Buried alive

Green Mount may still be a socially superior graveyard, but Westminster Burying Ground and Catacombs at Fayette and Greene streets is easily the betterplace to be scared on Halloween.


The catacombs under Westminster Hall are suitably gloomy, dank and eerie, the cemetery mossy, jumbled and somber.

Westminster is, after all, where Edgar Allan Poe has rested for nearly 150 years, although no doubt uneasily. He's been unearthed and moved at least twice. Desiccated flowers left on the Oct. 7 anniversary of his death crumble on his tomb as Halloween approaches.

Poe is guaranteed to appear tonight at the Halloween tour sponsored by the Westminster Preservation Trust. You'll no doubt hear the thump-thump-thump of "The Tell-Tale Heart" when Poe's tale is dramatized.

"He had a very tragic, tormented life," says Lu Ann Marshall, tour directorat Westminster. "But partly as a result of that he was so creative."

When people ask her where Poe got the ideas for his horror stories, she tells them that he didn't wander through the catacombs or sleep with dead bodies for inspiration.

"The truth is," she says, cheerfully, "it was not at all uncommon in the early 1800s for people to be buried alive. People would come into the graveyards to visit their relatives, and they'd hear screaming coming from the ground, fingernails scrapping on the top of the coffin.


"If you're a Poe fan you'll recognize that as a common theme. There's even a story titled 'The Premature Burial.'"

So listen carefully if you take Westminster's Halloween Tour.

Marshall promises you'll see Frank the Body Snatcher, the University of Maryland Medical School's resident grave robber in the 19th century.

A janitor by day, Marshall says, Frank at night obtained "freshly dead bodies" for anatomy students.

"They say Frank could get in and out of a grave in 30 minutes," she says. Frank yanked corpses out of their graves with a meat hook. At the med school, he got $2.50 for a small body, $5 for a large one.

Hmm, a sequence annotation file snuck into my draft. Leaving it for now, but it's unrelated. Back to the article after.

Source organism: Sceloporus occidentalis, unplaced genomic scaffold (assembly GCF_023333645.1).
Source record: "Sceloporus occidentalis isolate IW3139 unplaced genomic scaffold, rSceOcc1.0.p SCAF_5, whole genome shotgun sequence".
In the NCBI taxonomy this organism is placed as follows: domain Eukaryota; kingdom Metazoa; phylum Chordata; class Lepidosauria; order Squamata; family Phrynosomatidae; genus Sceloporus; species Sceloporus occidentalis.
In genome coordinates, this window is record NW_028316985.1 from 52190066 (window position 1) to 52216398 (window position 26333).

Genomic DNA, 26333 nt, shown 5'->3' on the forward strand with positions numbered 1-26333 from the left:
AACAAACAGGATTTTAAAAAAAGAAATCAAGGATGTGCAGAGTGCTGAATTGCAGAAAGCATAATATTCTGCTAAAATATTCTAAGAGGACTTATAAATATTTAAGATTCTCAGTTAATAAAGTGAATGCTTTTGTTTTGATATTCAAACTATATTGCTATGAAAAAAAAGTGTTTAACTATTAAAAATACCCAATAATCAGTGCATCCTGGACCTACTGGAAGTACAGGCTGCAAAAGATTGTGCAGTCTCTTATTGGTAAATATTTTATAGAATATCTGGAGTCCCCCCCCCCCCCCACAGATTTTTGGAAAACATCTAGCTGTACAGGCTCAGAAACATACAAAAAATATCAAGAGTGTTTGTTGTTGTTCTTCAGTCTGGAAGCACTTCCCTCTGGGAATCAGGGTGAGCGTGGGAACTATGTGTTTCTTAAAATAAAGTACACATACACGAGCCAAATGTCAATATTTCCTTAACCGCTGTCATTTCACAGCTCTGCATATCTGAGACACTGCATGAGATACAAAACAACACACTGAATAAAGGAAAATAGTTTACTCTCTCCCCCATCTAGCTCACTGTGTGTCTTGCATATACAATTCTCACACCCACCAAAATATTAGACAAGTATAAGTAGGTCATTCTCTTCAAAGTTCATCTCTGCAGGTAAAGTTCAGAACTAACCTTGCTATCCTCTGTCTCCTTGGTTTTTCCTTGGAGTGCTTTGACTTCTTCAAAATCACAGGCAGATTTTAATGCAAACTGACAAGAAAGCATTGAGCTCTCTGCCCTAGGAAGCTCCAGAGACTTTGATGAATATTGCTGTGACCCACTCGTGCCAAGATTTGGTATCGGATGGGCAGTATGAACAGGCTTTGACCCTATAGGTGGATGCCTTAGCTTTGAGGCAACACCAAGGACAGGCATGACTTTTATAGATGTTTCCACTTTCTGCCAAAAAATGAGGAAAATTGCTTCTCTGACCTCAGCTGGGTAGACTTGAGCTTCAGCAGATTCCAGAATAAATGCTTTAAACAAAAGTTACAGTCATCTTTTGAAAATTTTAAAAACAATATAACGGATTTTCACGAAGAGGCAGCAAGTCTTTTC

Not many other Baltimore cemeteries can match that kind of Halloween treat. Spirits...and beer


At the dead end of North Avenue, 116,950 departed citizens have passed through the looming gates of Baltimore Cemetery to what they no doubt hoped wastheir penultimate resting place. At dusk, Baltimore Cemetery has the raffish elegance of a disheveled vampire, but it's hardly a place to recommend at midnight on Halloween.

Baltimore Cemetery does have a heady collection of German brewers, including John H. Vonderhorst, whose sons owned the Baltimore Orioles in the 1880s and '90s. Their Orioles won a National League pennant in 1893 with Ned Hanlon as manager and John J. McGraw on third base. The brewer resides with hiswife and other Vonderhorsts in a big, rich, columned tomb that stares balefullyout over a Baltimore where a nickel beer now costs $3.50.

Inspired by Green Mount and dedicated a decade later, Mount Olivet cemeteryin Southwest Baltimore entombs too many Methodist divines to be fearsome to anyone but egregious sinners. Among the more than 200 Methodist preachers buried here are a half-dozen bishops, including Francis Asbury, the great circuit-riding preacher who implanted Methodism in America.

Loudon Park, which also emulated Green Mount when it opened in 1853, now contains more than 200,000 deceased Baltimoreans, many of them brought to theirfinal rest by a grandly funereal trolley car named "Dolores" on the No. 8 line. But Loudon Park is perhaps precluded from being a Halloween tourist destination because that great Baltimore skeptic Henry Louis Mencken is interred there under a plain stone slab, along with his mother and father, brother August and wife, Sara.

Mencken didn't much believe in spirits other than those dispensed at the bar of the Rennert Hotel. Long before he passed on to his eternal reward, he wrote his own coda in The Evening Sun:

"When I mount the scaffold at last these will be my farewell words to the sheriff: Say what you will against me when I am gone, but don't forget to add, in common justice, that I was never converted to anything."


He never said much about Halloween, either. Only that it was the name of anapplicant for divorce at Oklahoma City, on Sept. 18, 1940.


What: Westminster Burying Ground and Catacombs Halloween tour and frightful Halloween with special appearances by Edgar Allan Poe, who's buried in Westminster, and Frank the Body Snatcher, along with dramatizations of "The Tell-Tale Heart" and VTC "The Raven" and music on the 1882 organ in Westminster Hall

When: Today, 6 p.m. to 9 p.m.

Where: Fayette and Green streets

Tickets: $4 for adults; $2 children under 12


Call: (410) 706-7228

Pub Date: 10/31/96